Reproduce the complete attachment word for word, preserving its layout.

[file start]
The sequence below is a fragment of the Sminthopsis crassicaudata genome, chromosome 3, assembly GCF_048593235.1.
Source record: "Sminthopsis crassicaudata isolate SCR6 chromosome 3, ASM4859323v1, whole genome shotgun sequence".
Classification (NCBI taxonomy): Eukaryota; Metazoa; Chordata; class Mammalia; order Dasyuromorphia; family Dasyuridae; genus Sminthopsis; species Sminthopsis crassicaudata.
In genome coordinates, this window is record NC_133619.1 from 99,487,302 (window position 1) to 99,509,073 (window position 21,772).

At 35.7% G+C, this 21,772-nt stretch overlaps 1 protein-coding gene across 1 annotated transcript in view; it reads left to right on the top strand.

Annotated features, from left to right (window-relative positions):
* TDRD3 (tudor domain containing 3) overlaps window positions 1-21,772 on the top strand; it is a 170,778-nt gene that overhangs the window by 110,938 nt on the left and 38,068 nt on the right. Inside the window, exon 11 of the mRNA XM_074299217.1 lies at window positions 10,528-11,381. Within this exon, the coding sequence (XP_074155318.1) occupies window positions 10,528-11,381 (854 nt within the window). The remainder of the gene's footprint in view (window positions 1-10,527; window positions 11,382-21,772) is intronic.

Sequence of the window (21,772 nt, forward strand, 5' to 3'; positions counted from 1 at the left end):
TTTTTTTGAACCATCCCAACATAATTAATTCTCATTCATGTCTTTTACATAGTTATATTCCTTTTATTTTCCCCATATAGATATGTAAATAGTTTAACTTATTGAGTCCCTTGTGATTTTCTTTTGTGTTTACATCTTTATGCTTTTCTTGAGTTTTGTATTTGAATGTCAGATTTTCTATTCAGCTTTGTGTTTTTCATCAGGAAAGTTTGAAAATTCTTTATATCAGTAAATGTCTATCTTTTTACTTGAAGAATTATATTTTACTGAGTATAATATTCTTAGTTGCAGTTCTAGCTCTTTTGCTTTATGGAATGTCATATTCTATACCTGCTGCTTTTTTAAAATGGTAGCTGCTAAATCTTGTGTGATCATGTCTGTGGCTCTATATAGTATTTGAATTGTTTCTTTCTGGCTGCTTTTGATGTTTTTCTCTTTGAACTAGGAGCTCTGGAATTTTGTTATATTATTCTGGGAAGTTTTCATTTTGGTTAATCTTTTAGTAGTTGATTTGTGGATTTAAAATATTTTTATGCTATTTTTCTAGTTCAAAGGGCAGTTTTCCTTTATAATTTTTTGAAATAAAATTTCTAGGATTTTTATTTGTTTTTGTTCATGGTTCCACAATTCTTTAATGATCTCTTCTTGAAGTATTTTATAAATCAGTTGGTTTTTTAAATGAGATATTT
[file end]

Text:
The sequence below is a fragment of the Sminthopsis crassicaudata genome, chromosome 3, assembly GCF_048593235.1.
Source record: "Sminthopsis crassicaudata isolate SCR6 chromosome 3, ASM4859323v1, whole genome shotgun sequence".
Classification (NCBI taxonomy): Eukaryota; Metazoa; Chordata; class Mammalia; order Dasyuromorphia; family Dasyuridae; genus Sminthopsis; species Sminthopsis crassicaudata.
In genome coordinates, this window is record NC_133619.1 from 99,487,302 (window position 1) to 99,509,073 (window position 21,772).

At 35.7% G+C, this 21,772-nt stretch overlaps 1 protein-coding gene across 1 annotated transcript in view; it reads left to right on the top strand.

Annotated features, from left to right (window-relative positions):
* TDRD3 (tudor domain containing 3) overlaps window positions 1-21,772 on the top strand; it is a 170,778-nt gene that overhangs the window by 110,938 nt on the left and 38,068 nt on the right. Inside the window, exon 11 of the mRNA XM_074299217.1 lies at window positions 10,528-11,381. Within this exon, the coding sequence (XP_074155318.1) occupies window positions 10,528-11,381 (854 nt within the window). The remainder of the gene's footprint in view (window positions 1-10,527; window positions 11,382-21,772) is intronic.

Sequence of the window (21,772 nt, forward strand, 5' to 3'; positions counted from 1 at the left end):
TTTTTTTGAACCATCCCAACATAATTAATTCTCATTCATGTCTTTTACATAGTTATATTCCTTTTATTTTCCCCATATAGATATGTAAATAGTTTAACTTATTGAGTCCCTTGTGATTTTCTTTTGTGTTTACATCTTTATGCTTTTCTTGAGTTTTGTATTTGAATGTCAGATTTTCTATTCAGCTTTGTGTTTTTCATCAGGAAAGTTTGAAAATTCTTTATATCAGTAAATGTCTATCTTTTTACTTGAAGAATTATATTTTACTGAGTATAATATTCTTAGTTGCAGTTCTAGCTCTTTTGCTTTATGGAATGTCATATTCTATACCTGCTGCTTTTTTAAAATGGTAGCTGCTAAATCTTGTGTGATCATGTCTGTGGCTCTATATAGTATTTGAATTGTTTCTTTCTGGCTGCTTTTGATGTTTTTCTCTTTGAACTAGGAGCTCTGGAATTTTGTTATATTATTCTGGGAAGTTTTCATTTTGGTTAATCTTTTAGTAGTTGATTTGTGGATTTAAAATATTTTTATGCTATTTTTCTAGTTCAAAGGGCAGTTTTCCTTTATAATTTTTTGAAATAAAATTTCTAGGATTTTTATTTGTTTTTGTTCATGGTTCCACAATTCTTTAATGATCTCTTCTTGAAGTATTTTATAAATCAGTTGGTTTTTTAAATGAGATATTT